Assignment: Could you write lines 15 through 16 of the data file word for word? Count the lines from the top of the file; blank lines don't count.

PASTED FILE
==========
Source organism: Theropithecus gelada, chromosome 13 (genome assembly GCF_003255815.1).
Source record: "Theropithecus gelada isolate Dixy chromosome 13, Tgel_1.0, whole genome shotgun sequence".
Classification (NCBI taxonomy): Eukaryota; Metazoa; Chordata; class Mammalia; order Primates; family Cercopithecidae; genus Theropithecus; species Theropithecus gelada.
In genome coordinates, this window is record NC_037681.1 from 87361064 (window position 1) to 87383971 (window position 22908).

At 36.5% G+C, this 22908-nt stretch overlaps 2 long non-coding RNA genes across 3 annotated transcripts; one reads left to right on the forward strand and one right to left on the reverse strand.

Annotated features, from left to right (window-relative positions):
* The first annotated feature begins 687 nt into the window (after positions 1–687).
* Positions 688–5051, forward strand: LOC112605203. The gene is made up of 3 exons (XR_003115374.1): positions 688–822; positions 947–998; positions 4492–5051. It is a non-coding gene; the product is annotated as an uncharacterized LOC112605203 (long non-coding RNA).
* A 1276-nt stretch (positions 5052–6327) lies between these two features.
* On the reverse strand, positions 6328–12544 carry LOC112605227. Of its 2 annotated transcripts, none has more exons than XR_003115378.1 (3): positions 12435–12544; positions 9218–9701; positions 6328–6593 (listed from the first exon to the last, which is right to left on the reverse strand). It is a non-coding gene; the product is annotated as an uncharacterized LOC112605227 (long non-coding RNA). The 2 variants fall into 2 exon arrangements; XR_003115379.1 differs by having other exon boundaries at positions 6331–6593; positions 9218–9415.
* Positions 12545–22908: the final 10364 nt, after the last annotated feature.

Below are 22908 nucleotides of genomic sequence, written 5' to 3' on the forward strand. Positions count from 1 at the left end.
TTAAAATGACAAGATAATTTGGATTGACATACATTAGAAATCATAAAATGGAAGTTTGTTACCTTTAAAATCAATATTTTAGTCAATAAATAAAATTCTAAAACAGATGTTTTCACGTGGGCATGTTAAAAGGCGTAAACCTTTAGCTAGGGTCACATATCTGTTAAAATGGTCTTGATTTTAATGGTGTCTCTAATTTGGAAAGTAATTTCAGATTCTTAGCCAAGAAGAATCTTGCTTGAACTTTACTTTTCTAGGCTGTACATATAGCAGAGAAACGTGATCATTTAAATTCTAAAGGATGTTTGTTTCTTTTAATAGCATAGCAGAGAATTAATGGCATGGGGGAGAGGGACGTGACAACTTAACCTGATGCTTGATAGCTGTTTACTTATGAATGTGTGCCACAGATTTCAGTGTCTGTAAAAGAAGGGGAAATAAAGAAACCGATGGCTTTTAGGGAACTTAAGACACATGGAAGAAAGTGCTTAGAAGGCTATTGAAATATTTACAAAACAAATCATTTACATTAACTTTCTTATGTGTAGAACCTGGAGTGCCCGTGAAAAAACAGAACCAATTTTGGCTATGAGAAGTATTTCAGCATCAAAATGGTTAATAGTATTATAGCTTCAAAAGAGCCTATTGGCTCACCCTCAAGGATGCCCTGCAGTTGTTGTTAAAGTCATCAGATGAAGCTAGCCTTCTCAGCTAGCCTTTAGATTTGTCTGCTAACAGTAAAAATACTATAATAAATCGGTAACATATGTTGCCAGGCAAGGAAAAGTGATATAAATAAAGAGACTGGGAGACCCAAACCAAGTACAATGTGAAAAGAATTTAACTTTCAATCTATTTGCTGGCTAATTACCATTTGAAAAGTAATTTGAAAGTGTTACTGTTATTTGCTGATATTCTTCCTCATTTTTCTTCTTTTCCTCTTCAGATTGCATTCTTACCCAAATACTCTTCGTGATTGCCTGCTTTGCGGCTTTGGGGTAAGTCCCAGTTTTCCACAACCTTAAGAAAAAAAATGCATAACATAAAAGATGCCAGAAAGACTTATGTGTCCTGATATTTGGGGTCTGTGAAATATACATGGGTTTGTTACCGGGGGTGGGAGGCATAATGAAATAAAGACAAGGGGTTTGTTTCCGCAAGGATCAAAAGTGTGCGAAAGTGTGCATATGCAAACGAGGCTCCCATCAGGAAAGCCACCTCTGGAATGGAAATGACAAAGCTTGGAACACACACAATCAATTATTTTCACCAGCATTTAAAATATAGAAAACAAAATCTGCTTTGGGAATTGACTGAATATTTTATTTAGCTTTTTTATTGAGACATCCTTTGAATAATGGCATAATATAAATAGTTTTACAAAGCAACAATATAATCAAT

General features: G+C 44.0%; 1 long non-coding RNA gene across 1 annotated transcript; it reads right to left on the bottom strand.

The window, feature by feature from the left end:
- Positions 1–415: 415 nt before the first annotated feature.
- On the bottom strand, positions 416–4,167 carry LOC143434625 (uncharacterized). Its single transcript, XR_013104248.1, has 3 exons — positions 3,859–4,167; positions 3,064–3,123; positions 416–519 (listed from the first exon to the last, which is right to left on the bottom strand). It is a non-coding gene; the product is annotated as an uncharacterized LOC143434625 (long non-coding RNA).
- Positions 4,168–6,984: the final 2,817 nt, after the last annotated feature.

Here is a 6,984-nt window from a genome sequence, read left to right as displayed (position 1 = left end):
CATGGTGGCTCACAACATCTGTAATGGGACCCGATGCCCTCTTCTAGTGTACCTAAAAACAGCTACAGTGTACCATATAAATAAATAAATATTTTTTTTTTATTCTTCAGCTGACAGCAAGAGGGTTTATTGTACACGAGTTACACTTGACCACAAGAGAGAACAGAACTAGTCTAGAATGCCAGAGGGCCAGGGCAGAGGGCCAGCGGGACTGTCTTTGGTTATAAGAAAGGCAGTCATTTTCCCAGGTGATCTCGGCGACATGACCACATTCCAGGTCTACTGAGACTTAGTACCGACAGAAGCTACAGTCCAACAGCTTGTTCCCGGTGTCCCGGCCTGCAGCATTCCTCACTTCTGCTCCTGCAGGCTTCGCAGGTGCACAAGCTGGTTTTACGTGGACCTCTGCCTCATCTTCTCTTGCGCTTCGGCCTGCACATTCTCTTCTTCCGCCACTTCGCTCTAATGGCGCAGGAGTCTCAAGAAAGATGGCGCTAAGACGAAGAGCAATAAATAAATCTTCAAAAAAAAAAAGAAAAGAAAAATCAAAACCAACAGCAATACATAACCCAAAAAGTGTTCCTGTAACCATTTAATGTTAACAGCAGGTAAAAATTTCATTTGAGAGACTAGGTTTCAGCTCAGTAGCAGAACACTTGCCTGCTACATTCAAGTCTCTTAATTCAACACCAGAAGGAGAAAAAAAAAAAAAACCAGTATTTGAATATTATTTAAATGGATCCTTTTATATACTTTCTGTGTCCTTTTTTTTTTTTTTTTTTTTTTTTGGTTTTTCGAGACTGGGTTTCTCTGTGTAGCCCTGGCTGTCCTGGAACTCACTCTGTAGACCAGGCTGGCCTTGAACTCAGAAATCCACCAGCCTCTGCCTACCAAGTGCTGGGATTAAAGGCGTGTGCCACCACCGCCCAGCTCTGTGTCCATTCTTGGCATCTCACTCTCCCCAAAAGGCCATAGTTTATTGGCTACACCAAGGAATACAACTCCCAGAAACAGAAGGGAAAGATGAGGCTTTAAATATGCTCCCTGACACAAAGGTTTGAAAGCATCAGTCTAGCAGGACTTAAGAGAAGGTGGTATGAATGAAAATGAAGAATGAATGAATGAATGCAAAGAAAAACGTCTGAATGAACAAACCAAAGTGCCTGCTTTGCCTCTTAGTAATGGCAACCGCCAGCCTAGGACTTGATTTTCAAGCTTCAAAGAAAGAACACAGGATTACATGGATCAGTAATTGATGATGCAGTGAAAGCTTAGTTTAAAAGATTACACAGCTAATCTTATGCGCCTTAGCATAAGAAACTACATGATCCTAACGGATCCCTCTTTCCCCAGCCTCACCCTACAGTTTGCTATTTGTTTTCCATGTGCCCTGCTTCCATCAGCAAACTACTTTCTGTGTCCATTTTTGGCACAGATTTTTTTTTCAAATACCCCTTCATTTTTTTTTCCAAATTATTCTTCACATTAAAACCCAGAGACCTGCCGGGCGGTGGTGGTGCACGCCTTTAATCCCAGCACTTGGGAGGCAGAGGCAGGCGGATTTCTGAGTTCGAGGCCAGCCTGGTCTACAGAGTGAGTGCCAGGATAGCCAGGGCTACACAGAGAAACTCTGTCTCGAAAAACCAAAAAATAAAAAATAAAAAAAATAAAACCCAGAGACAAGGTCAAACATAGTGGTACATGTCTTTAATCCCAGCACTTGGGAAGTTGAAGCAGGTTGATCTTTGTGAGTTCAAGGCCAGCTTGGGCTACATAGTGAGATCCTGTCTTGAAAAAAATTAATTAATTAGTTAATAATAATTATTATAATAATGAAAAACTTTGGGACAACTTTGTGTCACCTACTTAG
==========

The window, feature by feature from the left end:
- Positions 1–415: 415 nt before the first annotated feature.